Publication

I Am You; Selected Works 1942-1978

Steidl

2016

Description

Injustice, violence, the rise of the American civil rights movement, high fashion and the arts—Gordon Parks captured half a century of the vast changes to the American cultural landscape in his multi-faceted career. I AM YOU: Selected Works, 1934–1978 reveals the breadth of his work as the first African American photographer for Vogue and Life magazines as well as a filmmaker, and as a writer.

Reportage for major magazines dominated Parks’ work from 1948 to 1972. He chronicled black America’s struggle for equality, exposing the harsh realities of life in Harlem, institutionalized racism, and shocking poverty. Parks was equally accomplished as a portraitist, capturing figures such as Malcolm X and Martin Luther King alongside entertainers including Duke Ellington and Ingrid Bergman. He turned his attention to film in the 1960s with social documentaries as well as the now cult classic Shaft (1971).

This book traces the threads of Parks’ achievements, examining his multi-layered oeuvre through the interaction between his photographic and filmic visions.

Co-published with The Gordon Parks Foundation and C/O Berlin

Link to Steidl

 

EXCERPT

Organizational and compositional concerns governed by both photography and film manifest themselves in Parks’ work. The small-image negatives and the 35mm movie material point to analogies in their physical materiality, and evoke the historical development of the 35mm camera. Their materiality may be associated with two essential principles already noted in regard to “Harlem Gang Leader”: series and sequence. Series are defined by images combined with one another; in a collage, for instance, or a mosaic, a story is created using images from different narratives. The images have (or may have) developed independently of one another, but their result is a unified narration. Sequences demonstrate a distinctly cinematic aspect, based on time. The images relay an idea of connected moments, of a before and after.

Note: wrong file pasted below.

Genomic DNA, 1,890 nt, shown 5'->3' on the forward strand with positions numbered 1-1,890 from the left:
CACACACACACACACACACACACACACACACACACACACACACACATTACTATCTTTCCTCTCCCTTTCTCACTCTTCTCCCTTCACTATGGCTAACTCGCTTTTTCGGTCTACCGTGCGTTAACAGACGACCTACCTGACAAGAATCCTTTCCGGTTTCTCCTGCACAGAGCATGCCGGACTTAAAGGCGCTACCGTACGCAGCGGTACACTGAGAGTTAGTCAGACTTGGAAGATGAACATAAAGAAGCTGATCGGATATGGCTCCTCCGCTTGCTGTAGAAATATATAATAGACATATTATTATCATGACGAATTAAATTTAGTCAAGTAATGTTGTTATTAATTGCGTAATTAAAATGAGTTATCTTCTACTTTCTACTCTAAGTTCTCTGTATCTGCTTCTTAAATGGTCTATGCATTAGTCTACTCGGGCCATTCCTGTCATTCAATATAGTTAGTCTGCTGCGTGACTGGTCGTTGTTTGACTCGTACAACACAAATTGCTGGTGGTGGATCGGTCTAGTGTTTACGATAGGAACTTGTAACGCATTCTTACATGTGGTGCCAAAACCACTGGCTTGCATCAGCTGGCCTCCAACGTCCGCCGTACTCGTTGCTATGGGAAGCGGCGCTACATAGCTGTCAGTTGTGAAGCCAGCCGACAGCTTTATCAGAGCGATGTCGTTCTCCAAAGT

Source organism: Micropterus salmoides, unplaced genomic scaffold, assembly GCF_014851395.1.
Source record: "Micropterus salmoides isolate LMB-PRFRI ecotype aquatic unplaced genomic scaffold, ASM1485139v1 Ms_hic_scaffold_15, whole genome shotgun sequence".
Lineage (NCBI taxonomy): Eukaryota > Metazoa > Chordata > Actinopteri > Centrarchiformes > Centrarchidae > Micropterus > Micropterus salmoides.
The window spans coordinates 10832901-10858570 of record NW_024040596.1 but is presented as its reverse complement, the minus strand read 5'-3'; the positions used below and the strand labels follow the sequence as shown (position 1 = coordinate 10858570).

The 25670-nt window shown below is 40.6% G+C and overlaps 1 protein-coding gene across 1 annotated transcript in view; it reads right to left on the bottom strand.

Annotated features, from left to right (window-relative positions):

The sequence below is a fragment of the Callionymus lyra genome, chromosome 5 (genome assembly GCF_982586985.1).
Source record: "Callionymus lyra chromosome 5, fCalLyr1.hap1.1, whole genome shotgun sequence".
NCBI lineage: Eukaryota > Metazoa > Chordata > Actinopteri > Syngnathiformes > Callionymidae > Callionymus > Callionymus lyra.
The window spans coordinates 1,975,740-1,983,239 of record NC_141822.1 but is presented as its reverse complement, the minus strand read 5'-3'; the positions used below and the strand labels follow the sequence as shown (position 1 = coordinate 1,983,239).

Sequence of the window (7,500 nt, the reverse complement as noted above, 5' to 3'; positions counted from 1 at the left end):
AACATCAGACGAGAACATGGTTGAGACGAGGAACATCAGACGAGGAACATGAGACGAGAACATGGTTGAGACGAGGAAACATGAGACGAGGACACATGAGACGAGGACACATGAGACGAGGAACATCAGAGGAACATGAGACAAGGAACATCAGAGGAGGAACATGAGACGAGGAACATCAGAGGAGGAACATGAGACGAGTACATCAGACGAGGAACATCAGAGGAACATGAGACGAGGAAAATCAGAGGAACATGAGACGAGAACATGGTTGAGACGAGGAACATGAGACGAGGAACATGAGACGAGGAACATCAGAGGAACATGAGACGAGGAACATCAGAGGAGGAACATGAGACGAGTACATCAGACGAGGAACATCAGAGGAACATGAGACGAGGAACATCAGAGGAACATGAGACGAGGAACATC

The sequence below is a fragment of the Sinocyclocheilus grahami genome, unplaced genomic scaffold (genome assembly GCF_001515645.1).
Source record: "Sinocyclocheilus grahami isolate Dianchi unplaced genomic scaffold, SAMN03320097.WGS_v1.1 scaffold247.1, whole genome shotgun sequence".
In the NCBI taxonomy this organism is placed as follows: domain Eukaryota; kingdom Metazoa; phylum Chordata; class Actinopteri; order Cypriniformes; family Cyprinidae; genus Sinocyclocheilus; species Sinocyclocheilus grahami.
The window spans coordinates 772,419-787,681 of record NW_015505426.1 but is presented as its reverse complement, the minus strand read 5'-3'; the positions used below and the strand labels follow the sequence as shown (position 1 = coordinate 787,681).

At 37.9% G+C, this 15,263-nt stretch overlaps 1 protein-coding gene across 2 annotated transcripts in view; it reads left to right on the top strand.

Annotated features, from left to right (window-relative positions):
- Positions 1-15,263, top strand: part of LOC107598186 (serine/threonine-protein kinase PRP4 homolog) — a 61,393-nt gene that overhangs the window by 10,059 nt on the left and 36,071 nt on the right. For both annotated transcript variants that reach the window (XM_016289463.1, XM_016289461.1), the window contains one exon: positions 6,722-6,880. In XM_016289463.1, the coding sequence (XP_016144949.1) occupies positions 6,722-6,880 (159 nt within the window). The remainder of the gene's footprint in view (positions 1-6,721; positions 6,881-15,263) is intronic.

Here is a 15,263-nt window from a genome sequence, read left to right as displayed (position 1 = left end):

If we think of the material of negatives or film as rectangular or square, the pattern is a grid. The rhythm of this image grid, in its structure of horizontal and vertical lines, as a paradigm of modern art can be considered a fundamental reference… Parks’ film grid or contact sheets can be interpreted as a sequence of an “implicit continuity”: the composition of the image refers no longer solely to a single image but now to a connection of the singular elements. Parks’ images maintain continuity not just intrinsically, as film strips or parts of a contact sheet, but also as part of the narrative of a magazine or a film. The idea of continuity (as a series or sequence) always refers to more, to an outer structure, complexity, and external meaning; beyond what we have been shown and what has been published are more images…“Harlem Gang Leader” and Flavio, like Gordon Parks’ career, demonstrate that photography was for him not a self-contained medium; cinematic concerns were just as significant.

Felix Hoffman
Excerpts from “Sequence and Series: Photographic and Filmic Thinking by Gordon Parks,” I Am You; Selected Works 1942-1978